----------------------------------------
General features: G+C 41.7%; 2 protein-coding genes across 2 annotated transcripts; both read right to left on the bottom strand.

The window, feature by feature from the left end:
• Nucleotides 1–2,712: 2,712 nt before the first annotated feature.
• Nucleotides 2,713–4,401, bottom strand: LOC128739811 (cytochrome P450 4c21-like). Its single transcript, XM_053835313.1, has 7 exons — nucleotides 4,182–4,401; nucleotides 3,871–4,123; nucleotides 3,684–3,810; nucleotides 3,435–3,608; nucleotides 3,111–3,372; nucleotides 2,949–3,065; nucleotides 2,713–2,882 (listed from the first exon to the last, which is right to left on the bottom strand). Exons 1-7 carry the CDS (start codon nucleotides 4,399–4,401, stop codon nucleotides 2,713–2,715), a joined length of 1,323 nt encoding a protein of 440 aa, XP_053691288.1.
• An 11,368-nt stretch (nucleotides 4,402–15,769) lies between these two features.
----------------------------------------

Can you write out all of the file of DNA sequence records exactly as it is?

General features: G+C 41.7%; 2 protein-coding genes across 2 annotated transcripts; both read right to left on the bottom strand.

The window, feature by feature from the left end:
• Nucleotides 1–2,712: 2,712 nt before the first annotated feature.
• Nucleotides 2,713–4,401, bottom strand: LOC128739811 (cytochrome P450 4c21-like). Its single transcript, XM_053835313.1, has 7 exons — nucleotides 4,182–4,401; nucleotides 3,871–4,123; nucleotides 3,684–3,810; nucleotides 3,435–3,608; nucleotides 3,111–3,372; nucleotides 2,949–3,065; nucleotides 2,713–2,882 (listed from the first exon to the last, which is right to left on the bottom strand). Exons 1-7 carry the CDS (start codon nucleotides 4,399–4,401, stop codon nucleotides 2,713–2,715), a joined length of 1,323 nt encoding a protein of 440 aa, XP_053691288.1.
• An 11,368-nt stretch (nucleotides 4,402–15,769) lies between these two features.